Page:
January - What's in Kate's Garden?


In My Garden (Zone 5-6)

Kate Copsey
Kate has relocated many times giving her experience in gardening from sandy upstate New York to Georgia clay and many areas between. She currently gardens in Central New Jersey. Kate also hosts the popular radio show “America’s Home Grown Veggies” heard every Saturday on America’s Wb Radio.

The holiday season is full of colorful reds and greens but by the time January hits I am looking forward to a fresh start. The greens and decorations are cleared away and the days are getting longer even though it might not seem like it!

Last month I talked about the little bowl of salad that I had sown in late September. That is still producing well and we are harvesting lettuce most days. I has been joined in the sunroom by two containers of peas and a rosemary plant that is wintering over there. I left one rosemary outside to see if that will survive but have one for backup if it doesn’t and of course it is handy to clip for casseroles and winter meals. The peas will probably be harvested as greens rather than waiting for the pods to mature. Next year I plan on saving a packet of snow peas for these containers.

The lettuce bowl is still producing

The peas are growing

As January starts, the winter season has been rather dreary but mild – some areas nearby got snow but on the coastal areas it was still warm enough for rain. Taking a walk around the garden showed me that there are many buds on the rhododendrons that are getting ready to open in March or April and there are buds on the witch hazels, Star Magnolia and the new little camellias too. The witch hazels open very early in the year and depending on how January weather goes some may even flower before the end of the month. We have lots of evergreens and conifers but yellow is a rare treat in the middle of winter. The Star Magnolia and camellias will be later but still before many of the traditional spring blooms.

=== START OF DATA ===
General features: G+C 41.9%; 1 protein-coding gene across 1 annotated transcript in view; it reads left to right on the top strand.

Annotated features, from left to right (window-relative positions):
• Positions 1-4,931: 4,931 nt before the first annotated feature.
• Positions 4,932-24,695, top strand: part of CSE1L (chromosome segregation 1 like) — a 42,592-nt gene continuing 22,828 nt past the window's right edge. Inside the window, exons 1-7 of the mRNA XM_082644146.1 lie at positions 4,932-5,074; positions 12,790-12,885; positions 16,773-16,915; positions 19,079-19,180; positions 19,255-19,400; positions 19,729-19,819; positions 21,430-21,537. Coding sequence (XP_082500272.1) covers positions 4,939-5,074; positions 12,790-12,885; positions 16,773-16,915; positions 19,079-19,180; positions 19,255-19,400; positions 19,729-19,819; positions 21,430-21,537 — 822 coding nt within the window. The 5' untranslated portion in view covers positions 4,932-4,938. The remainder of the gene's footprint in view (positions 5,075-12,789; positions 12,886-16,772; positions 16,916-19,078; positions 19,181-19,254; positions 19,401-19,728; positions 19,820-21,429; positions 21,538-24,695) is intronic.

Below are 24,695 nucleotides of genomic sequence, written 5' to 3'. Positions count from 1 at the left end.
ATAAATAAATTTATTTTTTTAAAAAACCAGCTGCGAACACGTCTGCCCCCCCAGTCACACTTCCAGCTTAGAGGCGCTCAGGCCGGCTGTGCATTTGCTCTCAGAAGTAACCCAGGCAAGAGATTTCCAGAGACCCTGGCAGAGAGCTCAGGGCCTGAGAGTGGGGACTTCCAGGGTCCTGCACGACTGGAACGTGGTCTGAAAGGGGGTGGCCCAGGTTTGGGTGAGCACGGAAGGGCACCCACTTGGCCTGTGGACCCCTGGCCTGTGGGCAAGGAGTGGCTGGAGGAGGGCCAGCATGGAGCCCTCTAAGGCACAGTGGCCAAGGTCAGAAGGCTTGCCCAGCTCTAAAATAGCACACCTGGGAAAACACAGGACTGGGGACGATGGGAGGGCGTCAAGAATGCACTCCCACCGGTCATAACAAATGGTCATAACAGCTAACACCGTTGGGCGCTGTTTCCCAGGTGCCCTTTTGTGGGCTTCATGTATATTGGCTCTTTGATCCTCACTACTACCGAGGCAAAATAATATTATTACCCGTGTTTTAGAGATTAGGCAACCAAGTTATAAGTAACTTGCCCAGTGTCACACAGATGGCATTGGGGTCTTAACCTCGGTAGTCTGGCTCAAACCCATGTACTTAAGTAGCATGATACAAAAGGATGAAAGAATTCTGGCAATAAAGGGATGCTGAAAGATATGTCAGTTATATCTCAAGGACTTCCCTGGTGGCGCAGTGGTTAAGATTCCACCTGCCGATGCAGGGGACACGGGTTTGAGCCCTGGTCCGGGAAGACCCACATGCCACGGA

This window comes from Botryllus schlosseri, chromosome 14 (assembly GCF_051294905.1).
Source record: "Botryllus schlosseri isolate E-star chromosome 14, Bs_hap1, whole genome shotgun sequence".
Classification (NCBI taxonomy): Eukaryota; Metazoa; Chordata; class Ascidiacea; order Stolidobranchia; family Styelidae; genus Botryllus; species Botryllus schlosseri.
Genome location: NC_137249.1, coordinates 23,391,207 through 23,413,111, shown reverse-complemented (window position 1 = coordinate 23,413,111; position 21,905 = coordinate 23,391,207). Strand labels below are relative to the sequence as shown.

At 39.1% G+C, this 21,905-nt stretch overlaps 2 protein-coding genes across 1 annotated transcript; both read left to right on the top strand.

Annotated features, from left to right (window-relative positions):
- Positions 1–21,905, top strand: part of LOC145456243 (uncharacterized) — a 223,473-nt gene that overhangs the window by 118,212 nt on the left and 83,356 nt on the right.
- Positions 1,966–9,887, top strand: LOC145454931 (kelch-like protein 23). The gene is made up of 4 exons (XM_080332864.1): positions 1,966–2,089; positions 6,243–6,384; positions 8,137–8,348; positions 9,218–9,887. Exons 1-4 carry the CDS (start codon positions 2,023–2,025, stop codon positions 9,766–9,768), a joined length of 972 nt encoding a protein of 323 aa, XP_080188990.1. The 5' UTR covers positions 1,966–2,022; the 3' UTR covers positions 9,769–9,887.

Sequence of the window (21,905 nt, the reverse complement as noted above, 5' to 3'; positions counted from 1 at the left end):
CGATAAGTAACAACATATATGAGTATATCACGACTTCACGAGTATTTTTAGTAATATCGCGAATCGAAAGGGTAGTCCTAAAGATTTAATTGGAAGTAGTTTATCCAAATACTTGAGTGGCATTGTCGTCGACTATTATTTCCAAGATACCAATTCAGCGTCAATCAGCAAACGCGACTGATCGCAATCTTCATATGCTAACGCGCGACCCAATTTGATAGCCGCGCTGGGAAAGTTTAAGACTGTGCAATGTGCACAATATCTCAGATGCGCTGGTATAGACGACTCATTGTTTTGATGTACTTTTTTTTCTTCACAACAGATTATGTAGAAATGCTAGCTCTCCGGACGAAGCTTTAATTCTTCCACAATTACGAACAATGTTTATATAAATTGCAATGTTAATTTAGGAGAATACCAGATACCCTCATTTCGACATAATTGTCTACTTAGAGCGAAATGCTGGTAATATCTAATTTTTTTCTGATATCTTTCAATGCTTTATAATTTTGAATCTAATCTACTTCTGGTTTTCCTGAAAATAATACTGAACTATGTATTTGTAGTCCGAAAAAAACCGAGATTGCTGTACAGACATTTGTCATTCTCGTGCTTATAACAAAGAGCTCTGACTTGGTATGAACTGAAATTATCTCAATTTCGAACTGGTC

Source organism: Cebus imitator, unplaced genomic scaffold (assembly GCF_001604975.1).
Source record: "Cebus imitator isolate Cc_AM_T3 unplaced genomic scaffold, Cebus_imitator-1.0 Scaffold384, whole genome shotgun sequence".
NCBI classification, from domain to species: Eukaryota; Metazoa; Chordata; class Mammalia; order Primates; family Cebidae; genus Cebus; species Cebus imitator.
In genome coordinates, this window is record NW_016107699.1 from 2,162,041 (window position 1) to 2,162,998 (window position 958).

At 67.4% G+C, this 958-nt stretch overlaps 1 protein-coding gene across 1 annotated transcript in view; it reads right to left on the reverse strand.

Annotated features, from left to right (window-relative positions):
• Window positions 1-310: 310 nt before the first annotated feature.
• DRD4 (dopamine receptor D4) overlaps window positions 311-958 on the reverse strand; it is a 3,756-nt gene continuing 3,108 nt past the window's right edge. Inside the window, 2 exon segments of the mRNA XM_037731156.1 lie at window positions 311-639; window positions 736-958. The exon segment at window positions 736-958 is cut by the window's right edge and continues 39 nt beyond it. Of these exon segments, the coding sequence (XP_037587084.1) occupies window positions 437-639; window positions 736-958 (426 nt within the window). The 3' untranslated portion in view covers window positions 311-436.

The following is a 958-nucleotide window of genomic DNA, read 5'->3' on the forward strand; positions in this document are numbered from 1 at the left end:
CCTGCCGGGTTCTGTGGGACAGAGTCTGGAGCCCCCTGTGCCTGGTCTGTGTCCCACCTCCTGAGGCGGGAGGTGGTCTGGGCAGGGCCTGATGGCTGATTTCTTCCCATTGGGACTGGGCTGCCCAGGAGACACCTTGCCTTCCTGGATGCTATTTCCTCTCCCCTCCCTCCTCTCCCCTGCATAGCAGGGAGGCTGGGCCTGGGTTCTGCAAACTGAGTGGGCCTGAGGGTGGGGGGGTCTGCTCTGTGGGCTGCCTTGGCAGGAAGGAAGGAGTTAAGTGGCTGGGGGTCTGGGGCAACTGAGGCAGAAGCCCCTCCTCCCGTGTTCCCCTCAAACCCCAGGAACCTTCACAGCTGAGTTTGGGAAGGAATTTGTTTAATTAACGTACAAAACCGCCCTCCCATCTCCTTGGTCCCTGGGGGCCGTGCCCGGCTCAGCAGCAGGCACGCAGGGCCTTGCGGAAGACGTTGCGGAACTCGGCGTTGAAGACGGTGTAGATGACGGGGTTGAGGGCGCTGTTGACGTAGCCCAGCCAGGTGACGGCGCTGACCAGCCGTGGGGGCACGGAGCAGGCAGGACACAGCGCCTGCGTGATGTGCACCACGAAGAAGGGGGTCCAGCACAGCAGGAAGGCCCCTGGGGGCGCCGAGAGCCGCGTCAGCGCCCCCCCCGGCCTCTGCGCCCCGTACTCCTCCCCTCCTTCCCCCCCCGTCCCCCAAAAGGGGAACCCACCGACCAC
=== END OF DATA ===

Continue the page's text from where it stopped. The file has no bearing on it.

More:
The buds on the rhododendrons

The cold frames also have some seedlings slowly emerging. I sowed cold tolerant lettuce and kales in there last October and left a few mature lettuce plants in there too. All are doing well though not growing very fast. By the time March comes around these will be ready to harvest – I hope.

January can be a very blah month so having a few things showing buds swelling gives just a little dose of fun in an otherwise dormant garden.




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Gardening Tip of the Day

  • Many novice gardeners make the mistake of sowing long carrots in a heavy clay soil resulting in forked, malformed roots. The trick to growing carrots is selecting varieties best suited for your garden’s particular soil conditions. The long, slender carrots require a soil so deep, smooth, and friable that only a lucky few can grow them successfully year after year.

    Unless you’ve prepared a soil that’s light, loose, and free of all obstructions, select shorter varieties of carrots like ‘Nantes Half Long’, ‘Sweet Treat Hybrid’, ‘Sweet Sunshine’, and ‘Red Cored Chantenay’. If your soil is extremely heavy, try ‘Short ‘n Sweet’, which can grow in just about any soil. These are the best carrots for the patio garden as they can be planted in window boxes or any container at least six inches deep.